You might see this trick going viral recently. How does the mirror know what’s behind the paper?? What’s happening?! We can explain!
[Video Description: Barbara, a red-haired white woman wearing a black long-sleeve shirt, stands in the foreground in front of a hallway. In the background, there are various plants and plant art by the white walls.
03:33:14: A diagram on the right shows a piece of paper (white squiggly line) on a mirror (blue line) with an object (orange ball) placed on the paper. Pink dashed lines show the path of light (from the object to the mirror to the eye). Gray dashed line shows the mirrored image as a result of light reflection.
03:22:17: A full-screen image: This video is sponsored by RIT/NTID Regional STEM Center. Below is a logo of RIT on the left with National Technical Institute for the Deaf on the right.]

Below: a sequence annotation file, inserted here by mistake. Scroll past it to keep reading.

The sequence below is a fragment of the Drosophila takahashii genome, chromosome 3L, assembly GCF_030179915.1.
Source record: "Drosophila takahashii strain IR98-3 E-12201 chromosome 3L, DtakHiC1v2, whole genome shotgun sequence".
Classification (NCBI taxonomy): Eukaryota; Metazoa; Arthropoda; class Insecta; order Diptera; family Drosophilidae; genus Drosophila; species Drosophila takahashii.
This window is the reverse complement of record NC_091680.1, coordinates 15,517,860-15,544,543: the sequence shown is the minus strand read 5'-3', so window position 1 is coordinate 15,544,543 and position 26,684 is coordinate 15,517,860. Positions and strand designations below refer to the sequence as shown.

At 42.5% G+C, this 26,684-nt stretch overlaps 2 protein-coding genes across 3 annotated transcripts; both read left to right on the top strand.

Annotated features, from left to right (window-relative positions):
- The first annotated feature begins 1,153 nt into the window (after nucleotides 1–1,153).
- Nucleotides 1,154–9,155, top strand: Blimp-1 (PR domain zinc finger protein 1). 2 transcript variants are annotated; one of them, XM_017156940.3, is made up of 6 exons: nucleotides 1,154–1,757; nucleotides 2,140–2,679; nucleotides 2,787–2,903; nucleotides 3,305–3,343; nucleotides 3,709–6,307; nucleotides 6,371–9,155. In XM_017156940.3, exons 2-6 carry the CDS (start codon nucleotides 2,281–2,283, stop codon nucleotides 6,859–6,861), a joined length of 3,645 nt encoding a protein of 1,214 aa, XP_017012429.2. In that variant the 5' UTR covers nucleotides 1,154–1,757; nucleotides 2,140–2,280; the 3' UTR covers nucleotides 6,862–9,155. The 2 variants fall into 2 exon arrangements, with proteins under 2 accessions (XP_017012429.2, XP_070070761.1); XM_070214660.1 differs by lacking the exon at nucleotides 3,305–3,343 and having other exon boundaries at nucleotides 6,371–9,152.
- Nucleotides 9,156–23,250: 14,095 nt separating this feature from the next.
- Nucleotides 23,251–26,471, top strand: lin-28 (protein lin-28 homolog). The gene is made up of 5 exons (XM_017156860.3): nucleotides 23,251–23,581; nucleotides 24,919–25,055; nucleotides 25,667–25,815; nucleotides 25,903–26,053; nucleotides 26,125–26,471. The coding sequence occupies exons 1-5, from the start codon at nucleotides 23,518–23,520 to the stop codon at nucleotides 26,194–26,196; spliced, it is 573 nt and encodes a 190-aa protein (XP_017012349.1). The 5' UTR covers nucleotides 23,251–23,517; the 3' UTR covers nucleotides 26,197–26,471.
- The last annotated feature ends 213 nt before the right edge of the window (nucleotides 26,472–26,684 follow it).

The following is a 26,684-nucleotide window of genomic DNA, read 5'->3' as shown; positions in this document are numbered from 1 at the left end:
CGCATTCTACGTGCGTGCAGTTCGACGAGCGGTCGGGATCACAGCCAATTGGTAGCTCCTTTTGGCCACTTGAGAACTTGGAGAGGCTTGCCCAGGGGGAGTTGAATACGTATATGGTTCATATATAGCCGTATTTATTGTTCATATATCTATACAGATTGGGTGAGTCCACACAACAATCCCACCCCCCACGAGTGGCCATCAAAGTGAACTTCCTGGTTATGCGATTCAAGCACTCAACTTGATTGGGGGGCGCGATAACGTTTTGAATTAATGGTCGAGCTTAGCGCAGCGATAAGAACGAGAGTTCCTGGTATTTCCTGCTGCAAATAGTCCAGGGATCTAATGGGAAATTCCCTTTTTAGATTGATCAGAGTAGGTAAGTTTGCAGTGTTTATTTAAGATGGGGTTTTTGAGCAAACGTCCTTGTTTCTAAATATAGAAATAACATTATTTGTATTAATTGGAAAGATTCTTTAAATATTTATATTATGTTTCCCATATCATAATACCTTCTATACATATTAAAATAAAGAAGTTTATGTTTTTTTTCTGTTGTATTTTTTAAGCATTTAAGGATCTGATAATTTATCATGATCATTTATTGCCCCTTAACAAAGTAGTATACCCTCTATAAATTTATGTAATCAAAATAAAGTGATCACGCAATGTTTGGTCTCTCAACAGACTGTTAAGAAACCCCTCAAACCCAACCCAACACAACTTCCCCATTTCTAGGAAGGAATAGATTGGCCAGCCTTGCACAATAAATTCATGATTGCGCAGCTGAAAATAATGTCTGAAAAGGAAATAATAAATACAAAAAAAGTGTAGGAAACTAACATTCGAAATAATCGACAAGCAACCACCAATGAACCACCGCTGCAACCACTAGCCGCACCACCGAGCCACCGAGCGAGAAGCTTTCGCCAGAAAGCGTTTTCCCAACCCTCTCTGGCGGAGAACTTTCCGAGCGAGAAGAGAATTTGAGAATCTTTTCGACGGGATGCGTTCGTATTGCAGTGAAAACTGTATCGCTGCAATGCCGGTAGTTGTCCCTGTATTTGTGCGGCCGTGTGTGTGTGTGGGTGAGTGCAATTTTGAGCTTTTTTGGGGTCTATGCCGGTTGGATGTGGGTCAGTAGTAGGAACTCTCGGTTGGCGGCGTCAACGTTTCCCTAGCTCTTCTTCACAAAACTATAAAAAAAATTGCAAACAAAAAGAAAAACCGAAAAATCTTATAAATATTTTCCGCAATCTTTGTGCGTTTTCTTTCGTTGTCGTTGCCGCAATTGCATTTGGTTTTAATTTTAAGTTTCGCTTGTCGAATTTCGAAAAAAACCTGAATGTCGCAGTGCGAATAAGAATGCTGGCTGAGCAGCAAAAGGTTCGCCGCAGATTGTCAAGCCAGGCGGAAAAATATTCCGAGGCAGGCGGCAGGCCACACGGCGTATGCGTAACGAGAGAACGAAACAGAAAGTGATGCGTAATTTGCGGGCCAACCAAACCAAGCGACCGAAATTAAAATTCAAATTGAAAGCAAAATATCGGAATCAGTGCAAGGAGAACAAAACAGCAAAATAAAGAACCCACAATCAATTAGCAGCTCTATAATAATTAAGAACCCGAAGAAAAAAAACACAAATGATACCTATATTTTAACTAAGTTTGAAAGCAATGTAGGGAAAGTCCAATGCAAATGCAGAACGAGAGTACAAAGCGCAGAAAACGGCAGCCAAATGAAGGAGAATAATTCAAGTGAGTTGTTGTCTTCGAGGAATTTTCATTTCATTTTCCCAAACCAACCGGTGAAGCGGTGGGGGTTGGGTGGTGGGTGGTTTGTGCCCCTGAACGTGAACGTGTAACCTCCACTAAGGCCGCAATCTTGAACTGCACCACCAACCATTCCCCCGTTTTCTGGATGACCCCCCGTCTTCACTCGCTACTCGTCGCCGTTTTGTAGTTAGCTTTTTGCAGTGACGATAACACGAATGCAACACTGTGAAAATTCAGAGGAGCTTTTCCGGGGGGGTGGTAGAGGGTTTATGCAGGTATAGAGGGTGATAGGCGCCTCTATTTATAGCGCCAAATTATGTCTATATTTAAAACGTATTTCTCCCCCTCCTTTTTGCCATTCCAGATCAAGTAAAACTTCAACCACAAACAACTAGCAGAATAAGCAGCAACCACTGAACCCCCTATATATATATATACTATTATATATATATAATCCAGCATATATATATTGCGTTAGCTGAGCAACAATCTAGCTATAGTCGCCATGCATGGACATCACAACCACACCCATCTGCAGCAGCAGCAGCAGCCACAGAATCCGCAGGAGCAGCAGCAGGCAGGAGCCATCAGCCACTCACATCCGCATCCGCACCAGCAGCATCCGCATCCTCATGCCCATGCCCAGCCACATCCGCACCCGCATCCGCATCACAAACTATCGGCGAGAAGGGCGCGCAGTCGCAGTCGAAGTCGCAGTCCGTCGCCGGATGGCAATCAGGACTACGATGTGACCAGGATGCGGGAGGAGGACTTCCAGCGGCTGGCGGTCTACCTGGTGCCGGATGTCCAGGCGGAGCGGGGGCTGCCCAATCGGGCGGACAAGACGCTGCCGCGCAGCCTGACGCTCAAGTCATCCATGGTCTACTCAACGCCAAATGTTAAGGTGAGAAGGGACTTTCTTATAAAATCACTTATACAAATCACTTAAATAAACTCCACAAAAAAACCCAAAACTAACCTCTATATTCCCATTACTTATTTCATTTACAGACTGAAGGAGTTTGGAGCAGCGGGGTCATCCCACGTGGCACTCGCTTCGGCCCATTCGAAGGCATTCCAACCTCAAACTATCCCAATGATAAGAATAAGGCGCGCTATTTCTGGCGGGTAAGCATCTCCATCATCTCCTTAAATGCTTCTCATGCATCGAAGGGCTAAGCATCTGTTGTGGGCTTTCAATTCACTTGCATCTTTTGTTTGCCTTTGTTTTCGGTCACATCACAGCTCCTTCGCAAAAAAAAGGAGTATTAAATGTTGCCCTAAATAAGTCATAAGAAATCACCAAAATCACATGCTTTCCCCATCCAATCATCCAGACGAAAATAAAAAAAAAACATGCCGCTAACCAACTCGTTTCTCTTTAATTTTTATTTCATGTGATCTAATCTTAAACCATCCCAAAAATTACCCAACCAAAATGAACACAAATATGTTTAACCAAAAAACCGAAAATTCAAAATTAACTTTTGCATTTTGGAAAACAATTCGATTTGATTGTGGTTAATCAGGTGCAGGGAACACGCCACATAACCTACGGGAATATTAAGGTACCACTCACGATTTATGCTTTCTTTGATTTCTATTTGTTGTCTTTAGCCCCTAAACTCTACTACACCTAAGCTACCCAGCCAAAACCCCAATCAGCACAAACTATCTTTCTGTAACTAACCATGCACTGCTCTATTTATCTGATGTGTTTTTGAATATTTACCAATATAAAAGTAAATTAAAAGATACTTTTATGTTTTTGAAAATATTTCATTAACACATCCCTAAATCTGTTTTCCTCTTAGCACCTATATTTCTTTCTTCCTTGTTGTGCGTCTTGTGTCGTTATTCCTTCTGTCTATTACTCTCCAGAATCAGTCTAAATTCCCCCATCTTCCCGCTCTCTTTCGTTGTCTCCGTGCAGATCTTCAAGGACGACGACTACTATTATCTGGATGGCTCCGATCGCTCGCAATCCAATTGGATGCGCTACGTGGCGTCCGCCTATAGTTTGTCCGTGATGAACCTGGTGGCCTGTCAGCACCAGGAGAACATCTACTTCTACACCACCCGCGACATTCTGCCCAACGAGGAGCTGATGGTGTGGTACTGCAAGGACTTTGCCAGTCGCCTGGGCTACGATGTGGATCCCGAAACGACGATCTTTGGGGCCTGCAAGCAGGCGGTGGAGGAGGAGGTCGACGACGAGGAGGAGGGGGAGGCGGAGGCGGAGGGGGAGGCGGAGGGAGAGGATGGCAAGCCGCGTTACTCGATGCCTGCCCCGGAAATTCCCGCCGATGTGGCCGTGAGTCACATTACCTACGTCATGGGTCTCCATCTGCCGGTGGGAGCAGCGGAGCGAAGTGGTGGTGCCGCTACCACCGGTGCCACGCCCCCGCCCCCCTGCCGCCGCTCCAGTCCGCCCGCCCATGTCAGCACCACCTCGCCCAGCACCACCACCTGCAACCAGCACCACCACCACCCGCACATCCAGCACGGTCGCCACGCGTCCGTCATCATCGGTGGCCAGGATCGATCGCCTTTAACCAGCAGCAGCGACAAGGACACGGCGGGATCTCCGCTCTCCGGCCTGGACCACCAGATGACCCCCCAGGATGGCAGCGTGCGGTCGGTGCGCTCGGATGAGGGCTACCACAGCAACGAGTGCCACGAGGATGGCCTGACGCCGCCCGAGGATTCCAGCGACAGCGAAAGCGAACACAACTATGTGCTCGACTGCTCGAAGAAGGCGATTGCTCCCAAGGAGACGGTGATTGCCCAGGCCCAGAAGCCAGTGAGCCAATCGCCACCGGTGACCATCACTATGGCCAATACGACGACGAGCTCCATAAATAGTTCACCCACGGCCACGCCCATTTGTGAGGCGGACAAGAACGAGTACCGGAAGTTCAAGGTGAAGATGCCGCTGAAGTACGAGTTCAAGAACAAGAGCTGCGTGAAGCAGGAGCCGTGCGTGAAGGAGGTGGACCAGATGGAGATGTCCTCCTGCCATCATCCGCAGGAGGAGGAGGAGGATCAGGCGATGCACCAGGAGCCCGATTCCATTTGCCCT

Transcript: You might see this trick going viral recently. How does the mirror know what’s behind the paper?? What’s happening?! I can explain! Short answer: angle of incidence = angle of reflection. The light is all around, hitting everything in its path from all angles. So, when you put an object behind a piece of paper, the light from the surroundings will scatter off the object in different directions. Some of the light bouncing off the object will reach the mirror just beyond the edge of the paper at a certain angle (also known as the angle of incidence). Since the mirror is a flat, smooth surface, it reflects light at the same angle at which it arrived (also known as the angle of reflection). For example, if the light hits the mirror at 40 degrees, it bounces off at 40 degrees as well. If I stand at the correct angle — in the path of the reflected light, my eyes will receive the light and, thus, see the object behind the paper. What would happen if I moved to the side, changing my vantage point? I now cannot see the object behind the paper. This is because I stepped out of the reflected light’s path, making the object invisible to me. If we can see the object on some surfaces like mirrors, glasses, metals, etc, why cannot we see the object on other surfaces like a piece of paper? If the light rays encounter a rough surface like a piece of paper, they will be scattered in all directions, with each reflected ray not parallel to the next. Therefore, the object’s light that reaches our eyes is not coherent, and we cannot see an image of it. If the surface is smooth, every ray of light will be reflected perfectly from the surface, thus allowing us to see a clear image. Pretty neat party trick, right?!
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